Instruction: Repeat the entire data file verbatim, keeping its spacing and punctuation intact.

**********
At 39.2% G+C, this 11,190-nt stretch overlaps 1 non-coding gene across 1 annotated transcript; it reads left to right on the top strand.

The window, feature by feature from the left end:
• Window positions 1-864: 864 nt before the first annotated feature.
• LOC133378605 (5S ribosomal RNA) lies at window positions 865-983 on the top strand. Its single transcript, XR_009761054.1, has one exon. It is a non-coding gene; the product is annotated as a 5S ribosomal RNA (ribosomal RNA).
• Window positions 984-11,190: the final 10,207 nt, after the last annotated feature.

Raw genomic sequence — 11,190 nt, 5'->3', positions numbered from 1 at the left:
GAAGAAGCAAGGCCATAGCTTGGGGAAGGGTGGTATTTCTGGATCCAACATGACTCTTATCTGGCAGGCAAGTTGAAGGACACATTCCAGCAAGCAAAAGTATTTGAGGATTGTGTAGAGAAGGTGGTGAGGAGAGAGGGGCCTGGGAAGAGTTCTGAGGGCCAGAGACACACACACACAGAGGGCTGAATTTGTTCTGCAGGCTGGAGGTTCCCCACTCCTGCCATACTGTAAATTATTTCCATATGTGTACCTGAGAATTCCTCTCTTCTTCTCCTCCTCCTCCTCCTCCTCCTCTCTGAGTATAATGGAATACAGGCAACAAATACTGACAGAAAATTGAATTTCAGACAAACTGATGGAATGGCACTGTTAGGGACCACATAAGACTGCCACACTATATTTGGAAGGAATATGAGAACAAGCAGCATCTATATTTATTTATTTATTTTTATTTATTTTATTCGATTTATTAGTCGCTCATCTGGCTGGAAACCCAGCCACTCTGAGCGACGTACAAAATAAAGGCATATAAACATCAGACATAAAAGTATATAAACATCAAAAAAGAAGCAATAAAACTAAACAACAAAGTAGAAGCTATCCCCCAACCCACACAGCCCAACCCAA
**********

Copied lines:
At 39.2% G+C, this 11,190-nt stretch overlaps 1 non-coding gene across 1 annotated transcript; it reads left to right on the top strand.

The window, feature by feature from the left end:
• Window positions 1-864: 864 nt before the first annotated feature.
• LOC133378605 (5S ribosomal RNA) lies at window positions 865-983 on the top strand. Its single transcript, XR_009761054.1, has one exon. It is a non-coding gene; the product is annotated as a 5S ribosomal RNA (ribosomal RNA).
• Window positions 984-11,190: the final 10,207 nt, after the last annotated feature.

Raw genomic sequence — 11,190 nt, 5'->3', positions numbered from 1 at the left:
GAAGAAGCAAGGCCATAGCTTGGGGAAGGGTGGTATTTCTGGATCCAACATGACTCTTATCTGGCAGGCAAGTTGAAGGACACATTCCAGCAAGCAAAAGTATTTGAGGATTGTGTAGAGAAGGTGGTGAGGAGAGAGGGGCCTGGGAAGAGTTCTGAGGGCCAGAGACACACACACACAGAGGGCTGAATTTGTTCTGCAGGCTGGAGGTTCCCCACTCCTGCCATACTGTAAATTATTTCCATATGTGTACCTGAGAATTCCTCTCTTCTTCTCCTCCTCCTCCTCCTCCTCCTCTCTGAGTATAATGGAATACAGGCAACAAATACTGACAGAAAATTGAATTTCAGACAAACTGATGGAATGGCACTGTTAGGGACCACATAAGACTGCCACACTATATTTGGAAGGAATATGAGAACAAGCAGCATCTATATTTATTTATTTATTTTTATTTATTTTATTCGATTTATTAGTCGCTCATCTGGCTGGAAACCCAGCCACTCTGAGCGACGTACAAAATAAAGGCATATAAACATCAGACATAAAAGTATATAAACATCAAAAAAGAAGCAATAAAACTAAACAACAAAGTAGAAGCTATCCCCCAACCCACACAGCCCAACCCAA